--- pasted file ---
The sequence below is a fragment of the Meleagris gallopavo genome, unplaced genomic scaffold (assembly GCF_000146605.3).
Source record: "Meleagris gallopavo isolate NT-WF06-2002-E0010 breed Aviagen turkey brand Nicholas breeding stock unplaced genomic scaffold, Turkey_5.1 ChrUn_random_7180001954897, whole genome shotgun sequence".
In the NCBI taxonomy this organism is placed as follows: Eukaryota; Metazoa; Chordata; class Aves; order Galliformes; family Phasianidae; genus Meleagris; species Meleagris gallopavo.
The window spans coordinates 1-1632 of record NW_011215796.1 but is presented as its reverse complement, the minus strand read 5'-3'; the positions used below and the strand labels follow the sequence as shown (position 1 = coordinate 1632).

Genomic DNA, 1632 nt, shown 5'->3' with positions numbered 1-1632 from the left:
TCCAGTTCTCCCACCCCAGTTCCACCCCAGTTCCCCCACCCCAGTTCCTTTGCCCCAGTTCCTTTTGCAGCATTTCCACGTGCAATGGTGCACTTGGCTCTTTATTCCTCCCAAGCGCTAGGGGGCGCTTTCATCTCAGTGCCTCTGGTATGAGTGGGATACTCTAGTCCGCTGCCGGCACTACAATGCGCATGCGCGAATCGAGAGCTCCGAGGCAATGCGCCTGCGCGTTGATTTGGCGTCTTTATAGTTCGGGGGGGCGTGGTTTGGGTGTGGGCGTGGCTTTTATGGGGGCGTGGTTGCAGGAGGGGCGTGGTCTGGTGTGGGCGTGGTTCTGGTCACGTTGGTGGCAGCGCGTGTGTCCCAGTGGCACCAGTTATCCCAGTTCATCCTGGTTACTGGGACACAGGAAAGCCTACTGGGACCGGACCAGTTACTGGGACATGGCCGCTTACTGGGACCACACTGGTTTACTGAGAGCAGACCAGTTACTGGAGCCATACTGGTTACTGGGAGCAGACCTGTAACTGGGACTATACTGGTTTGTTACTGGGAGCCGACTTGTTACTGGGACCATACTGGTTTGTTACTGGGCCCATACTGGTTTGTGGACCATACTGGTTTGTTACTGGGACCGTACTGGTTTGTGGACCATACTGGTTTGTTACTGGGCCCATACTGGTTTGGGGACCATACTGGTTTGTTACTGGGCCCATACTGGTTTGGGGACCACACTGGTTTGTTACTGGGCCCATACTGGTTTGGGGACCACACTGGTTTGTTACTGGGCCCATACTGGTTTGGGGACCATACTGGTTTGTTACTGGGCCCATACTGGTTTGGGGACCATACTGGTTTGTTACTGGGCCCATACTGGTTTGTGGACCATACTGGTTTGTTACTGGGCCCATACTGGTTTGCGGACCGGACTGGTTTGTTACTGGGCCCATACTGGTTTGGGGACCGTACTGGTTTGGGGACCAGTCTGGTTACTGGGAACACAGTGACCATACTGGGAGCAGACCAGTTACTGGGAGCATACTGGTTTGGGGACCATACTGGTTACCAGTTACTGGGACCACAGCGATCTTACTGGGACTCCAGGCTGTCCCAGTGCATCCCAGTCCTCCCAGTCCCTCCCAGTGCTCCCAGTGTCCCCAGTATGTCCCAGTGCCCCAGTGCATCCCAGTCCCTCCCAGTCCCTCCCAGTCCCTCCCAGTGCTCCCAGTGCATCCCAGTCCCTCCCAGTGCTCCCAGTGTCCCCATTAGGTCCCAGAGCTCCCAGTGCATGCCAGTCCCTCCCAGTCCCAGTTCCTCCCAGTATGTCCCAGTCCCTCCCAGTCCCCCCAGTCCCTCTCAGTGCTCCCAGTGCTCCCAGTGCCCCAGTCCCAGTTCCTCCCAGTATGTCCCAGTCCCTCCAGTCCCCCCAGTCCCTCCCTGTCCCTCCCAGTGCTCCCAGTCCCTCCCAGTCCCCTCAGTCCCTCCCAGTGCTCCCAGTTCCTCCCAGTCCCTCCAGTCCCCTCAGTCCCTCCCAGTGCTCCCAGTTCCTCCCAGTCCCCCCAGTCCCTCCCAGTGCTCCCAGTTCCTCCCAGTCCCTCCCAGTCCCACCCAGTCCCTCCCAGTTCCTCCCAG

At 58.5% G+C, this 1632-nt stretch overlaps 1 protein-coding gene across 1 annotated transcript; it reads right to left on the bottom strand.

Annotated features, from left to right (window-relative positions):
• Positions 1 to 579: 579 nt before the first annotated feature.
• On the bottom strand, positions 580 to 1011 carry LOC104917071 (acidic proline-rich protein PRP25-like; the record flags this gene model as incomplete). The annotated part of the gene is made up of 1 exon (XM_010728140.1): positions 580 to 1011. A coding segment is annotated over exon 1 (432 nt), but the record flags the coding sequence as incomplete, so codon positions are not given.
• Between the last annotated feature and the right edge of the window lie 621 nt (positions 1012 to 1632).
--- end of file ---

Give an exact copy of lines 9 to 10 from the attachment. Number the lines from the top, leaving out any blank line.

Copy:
• Positions 1 to 579: 579 nt before the first annotated feature.
• On the bottom strand, positions 580 to 1011 carry LOC104917071 (acidic proline-rich protein PRP25-like; the record flags this gene model as incomplete). The annotated part of the gene is made up of 1 exon (XM_010728140.1): positions 580 to 1011. A coding segment is annotated over exon 1 (432 nt), but the record flags the coding sequence as incomplete, so codon positions are not given.